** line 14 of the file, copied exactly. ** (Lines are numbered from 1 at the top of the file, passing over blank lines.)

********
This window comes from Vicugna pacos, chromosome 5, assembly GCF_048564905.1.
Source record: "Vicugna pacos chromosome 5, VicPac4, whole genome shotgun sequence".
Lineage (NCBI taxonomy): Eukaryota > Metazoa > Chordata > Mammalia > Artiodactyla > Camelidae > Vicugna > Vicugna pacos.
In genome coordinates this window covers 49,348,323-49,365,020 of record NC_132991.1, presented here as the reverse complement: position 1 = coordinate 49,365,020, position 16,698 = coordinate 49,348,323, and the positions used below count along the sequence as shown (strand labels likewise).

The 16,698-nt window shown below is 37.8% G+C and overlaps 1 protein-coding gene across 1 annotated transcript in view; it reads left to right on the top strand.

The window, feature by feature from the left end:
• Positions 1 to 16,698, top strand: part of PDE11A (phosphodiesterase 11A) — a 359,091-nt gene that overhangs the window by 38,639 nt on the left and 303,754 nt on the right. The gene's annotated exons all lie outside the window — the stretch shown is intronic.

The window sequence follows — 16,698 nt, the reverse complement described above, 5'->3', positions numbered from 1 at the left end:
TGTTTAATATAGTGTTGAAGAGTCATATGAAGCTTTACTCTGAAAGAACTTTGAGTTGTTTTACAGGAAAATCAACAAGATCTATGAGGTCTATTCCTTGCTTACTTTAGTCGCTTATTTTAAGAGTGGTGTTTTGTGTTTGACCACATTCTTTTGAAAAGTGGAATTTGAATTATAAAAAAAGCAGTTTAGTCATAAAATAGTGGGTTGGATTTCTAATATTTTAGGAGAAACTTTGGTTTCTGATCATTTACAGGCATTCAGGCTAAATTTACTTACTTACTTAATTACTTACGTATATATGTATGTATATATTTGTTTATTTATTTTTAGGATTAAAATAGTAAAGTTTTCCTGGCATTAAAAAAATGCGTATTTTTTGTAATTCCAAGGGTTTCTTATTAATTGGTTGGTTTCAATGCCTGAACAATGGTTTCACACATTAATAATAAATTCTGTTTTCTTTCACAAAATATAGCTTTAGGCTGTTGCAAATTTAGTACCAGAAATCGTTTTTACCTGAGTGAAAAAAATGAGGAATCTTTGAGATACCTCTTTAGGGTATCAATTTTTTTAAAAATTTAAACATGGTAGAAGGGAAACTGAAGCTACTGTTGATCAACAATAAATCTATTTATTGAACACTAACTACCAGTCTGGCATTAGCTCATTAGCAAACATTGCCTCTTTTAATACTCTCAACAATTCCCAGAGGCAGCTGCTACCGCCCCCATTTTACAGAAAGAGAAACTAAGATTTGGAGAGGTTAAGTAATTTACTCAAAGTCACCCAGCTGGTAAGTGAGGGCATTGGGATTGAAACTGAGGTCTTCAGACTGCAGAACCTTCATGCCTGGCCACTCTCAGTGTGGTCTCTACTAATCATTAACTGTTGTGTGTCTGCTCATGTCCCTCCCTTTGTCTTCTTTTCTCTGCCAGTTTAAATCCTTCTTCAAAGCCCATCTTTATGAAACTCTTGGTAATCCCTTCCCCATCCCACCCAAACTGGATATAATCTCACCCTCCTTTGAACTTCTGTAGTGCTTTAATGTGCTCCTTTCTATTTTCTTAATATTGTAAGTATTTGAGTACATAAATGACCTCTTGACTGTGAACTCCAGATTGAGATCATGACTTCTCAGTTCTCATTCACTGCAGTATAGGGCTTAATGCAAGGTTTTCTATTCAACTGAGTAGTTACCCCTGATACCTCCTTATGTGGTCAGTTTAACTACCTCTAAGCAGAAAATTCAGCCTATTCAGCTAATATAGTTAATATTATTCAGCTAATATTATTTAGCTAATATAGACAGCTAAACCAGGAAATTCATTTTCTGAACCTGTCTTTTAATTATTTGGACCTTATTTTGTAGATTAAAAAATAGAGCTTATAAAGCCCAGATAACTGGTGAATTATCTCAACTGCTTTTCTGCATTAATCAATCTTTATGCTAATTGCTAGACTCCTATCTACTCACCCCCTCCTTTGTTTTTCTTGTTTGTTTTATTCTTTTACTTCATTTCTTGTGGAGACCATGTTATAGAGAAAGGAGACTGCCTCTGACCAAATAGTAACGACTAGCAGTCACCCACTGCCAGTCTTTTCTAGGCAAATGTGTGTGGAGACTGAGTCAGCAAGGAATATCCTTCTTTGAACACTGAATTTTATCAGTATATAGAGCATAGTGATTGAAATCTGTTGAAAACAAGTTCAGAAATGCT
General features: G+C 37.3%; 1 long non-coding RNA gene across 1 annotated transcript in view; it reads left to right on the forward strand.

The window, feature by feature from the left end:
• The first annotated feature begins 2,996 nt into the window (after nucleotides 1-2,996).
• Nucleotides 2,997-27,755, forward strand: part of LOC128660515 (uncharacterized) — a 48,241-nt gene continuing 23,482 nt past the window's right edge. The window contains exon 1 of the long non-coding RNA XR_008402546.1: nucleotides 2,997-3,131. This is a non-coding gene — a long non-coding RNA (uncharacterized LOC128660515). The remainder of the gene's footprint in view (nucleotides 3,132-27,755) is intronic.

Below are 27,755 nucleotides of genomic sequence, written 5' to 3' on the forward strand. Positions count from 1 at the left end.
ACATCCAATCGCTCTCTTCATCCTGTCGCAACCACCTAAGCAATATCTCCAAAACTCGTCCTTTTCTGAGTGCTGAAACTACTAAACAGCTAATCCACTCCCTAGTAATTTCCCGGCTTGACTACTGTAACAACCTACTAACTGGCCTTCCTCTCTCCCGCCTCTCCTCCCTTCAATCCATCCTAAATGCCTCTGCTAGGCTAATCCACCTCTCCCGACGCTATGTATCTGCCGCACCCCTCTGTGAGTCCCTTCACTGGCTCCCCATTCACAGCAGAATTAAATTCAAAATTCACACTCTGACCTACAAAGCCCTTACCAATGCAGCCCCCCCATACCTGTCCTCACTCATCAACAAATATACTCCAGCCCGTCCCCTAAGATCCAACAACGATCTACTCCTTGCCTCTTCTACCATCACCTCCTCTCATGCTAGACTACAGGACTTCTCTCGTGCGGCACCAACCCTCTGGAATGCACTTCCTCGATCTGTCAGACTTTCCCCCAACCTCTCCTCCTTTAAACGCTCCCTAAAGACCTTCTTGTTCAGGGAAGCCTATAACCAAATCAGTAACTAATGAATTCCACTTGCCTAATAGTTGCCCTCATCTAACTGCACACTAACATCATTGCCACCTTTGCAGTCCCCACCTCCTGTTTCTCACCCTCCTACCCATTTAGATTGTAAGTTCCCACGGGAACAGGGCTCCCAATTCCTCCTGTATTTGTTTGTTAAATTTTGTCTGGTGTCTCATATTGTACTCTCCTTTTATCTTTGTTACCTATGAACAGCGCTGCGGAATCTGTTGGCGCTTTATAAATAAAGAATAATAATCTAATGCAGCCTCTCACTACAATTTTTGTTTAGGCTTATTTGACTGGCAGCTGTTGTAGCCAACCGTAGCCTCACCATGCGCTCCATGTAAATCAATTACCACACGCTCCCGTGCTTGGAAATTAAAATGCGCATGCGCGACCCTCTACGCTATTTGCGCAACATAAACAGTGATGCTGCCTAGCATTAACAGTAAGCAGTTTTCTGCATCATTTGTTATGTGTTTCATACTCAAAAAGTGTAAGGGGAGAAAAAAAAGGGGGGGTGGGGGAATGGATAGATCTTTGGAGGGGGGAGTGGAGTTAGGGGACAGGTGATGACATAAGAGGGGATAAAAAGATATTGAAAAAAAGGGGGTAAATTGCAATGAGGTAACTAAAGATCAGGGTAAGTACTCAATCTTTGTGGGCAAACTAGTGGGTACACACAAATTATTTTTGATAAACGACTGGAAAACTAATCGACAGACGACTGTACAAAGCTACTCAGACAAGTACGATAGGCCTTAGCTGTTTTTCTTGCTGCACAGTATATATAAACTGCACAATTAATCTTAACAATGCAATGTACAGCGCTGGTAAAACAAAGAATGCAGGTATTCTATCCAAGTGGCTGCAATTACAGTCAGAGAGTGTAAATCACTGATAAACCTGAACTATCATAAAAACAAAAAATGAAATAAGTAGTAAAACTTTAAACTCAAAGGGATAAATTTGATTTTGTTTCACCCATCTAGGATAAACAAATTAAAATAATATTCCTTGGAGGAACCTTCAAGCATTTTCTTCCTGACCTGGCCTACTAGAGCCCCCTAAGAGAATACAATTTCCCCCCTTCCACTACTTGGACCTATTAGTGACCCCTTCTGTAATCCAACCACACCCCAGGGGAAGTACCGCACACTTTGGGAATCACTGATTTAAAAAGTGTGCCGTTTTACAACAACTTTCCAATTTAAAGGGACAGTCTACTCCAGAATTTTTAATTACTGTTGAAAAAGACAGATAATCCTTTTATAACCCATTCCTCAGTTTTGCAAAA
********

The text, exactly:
Below are 27,755 nucleotides of genomic sequence, written 5' to 3' on the forward strand. Positions count from 1 at the left end.